My Own True Love and I spent last weekend at Arbor Day Farm in Nebraska City. It was a reunion with cousins from several branches and generations of his family. There was lots of laughing, talking, card-playing, and trash-talking. We walked Tree Adventure–a wonderful facility designed to combine education and amusement for kids. We tasted heirloom apples,* heard their stories, and learned some apple cultivation trivia. And being history nerds to the core,** we were fascinated by the story of J. Sterling Morton and the beginning of Arbor Day.
In 1854, Morton settled with his brand-new wife in the brand-new town of Nebraska City, where he founded and edited the Nebraska City News. The Nebraska Territory was a treeless prairie. Ads that called for settlers described houses built of “Nebraska marble”–also known as sod.
Morton jumped into local politics almost immediately. He served two terms on the territorial legislature, was territorial secretary of state from 1858 to 1861 and acting territorial governor from 1858 to 1859.
Morton didn’t think the development of the Nebraska territory was a simple as “build it and they will come”.*** He felt strongly that planting trees was the answer to drawing settlers to Nebraska–and consequently selling more newspapers. Trees provided shade, wind breaks, fuel, building materials, and fruit and nuts. For years Morton urged Nebraska to set aside a day to encourage people to plant trees.
The first Arbor Day was celebrated in Nebraska in April, 1872. Prizes were offered to the individuals and communities that planted the most trees that day. Altogether, Nebraskans planted more than one million trees that day. (Ironically, the trees for the Morton estate arrived several days late. The task of planting them fell to Mrs. Morton. Presumably not with her own two hands.) Morton summed up the spirit of the holiday in one sentence: “Other holidays repose upon the past; Arbor Day proposes for the future.”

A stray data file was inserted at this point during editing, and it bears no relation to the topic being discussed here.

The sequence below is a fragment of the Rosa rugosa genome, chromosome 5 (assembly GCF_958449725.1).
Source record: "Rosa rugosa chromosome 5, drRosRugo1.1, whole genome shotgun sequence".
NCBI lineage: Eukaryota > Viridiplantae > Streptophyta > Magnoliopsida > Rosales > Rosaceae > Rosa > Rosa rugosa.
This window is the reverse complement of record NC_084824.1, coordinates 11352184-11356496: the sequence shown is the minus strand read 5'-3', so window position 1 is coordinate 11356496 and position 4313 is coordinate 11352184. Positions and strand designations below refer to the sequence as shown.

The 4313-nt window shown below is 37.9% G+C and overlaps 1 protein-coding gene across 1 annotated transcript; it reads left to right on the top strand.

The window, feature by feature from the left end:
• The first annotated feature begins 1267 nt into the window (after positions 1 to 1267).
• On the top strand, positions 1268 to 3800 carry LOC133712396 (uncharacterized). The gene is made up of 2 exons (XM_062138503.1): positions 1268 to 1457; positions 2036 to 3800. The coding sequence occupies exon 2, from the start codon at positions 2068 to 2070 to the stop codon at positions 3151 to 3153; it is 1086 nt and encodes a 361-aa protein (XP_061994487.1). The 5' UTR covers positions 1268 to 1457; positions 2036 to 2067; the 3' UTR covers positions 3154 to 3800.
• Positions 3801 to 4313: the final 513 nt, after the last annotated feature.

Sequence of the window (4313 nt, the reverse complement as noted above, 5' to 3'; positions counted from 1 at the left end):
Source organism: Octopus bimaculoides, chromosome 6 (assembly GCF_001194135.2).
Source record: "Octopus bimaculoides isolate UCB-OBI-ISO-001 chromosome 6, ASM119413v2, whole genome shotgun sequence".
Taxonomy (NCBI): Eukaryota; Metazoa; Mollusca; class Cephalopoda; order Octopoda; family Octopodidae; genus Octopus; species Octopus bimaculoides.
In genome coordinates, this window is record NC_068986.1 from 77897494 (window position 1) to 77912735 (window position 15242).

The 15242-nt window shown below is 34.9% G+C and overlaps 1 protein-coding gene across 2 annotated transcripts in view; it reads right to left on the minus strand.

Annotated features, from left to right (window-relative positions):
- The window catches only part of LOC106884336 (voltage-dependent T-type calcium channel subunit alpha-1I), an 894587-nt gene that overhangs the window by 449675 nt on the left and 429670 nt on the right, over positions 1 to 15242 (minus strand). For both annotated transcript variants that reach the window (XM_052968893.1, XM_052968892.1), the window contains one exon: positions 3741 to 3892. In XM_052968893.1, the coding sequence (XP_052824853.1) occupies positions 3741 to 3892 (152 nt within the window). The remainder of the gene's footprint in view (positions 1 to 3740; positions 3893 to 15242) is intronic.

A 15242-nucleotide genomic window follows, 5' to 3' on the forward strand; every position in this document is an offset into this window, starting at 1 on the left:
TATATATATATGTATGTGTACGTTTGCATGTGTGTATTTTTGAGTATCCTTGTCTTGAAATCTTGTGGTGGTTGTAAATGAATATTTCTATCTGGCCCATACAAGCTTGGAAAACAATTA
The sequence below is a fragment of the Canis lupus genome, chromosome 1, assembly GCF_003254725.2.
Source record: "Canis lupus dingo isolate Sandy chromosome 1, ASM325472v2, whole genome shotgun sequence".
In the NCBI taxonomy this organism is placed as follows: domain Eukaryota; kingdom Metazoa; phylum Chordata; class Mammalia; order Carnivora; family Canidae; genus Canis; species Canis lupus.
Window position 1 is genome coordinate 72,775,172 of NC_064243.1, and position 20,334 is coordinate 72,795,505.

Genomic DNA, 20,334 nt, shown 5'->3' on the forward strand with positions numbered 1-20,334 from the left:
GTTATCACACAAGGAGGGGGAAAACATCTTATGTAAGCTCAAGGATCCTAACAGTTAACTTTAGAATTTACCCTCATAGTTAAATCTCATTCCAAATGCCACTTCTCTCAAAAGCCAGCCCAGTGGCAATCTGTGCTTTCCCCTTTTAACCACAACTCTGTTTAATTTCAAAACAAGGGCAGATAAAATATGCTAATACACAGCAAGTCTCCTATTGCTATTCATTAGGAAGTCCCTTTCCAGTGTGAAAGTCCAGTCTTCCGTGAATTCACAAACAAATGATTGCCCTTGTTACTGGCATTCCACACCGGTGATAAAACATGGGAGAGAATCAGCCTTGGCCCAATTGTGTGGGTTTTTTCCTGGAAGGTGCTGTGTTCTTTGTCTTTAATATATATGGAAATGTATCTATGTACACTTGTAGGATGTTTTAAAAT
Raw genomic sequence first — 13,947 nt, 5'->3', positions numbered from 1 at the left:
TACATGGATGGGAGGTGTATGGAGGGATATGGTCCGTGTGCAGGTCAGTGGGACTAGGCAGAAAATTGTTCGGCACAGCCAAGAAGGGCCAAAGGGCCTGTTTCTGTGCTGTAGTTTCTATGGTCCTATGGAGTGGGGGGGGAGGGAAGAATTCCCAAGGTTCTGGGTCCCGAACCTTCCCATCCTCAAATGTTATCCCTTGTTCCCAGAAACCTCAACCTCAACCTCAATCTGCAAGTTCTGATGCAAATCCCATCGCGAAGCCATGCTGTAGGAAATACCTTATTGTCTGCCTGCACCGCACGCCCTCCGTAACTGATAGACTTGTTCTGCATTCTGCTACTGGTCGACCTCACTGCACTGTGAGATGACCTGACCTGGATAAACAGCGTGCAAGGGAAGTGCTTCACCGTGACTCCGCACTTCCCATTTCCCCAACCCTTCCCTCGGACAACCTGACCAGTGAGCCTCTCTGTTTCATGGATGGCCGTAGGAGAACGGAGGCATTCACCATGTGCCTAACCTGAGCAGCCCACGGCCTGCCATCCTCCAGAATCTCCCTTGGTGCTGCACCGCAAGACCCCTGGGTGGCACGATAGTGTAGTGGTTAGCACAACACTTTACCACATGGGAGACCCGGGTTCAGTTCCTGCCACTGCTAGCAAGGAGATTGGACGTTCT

Arbor Day never became an official national holiday, though several presidents proclaimed national celebrations.**** Most states now observe Arbor Day on the last Friday in April, but the date varies from state to state depending on best tree planting weather. (In a nice twist, Earth Day occurs on Morton’s birthday, April 22.)
The Morton home, Arbor Lodge, is now a state historical park, run by the Arbor Day Foundation.
As an addendum: Morton served as the US Secretary of Agriculture from 1893 to 1896. Evidently it’s Ag week here on the Margins.
*I strongly recommend the Edward VII and Calville Blanc D’hiver varieties and will be keeping an eye out for them.
**Pardon the apple pun. It wasn’t intentional, but I’m owning it.
***That’s an Iowa story.
****This means I don’t have to feel bad about not tying this post to the actual day.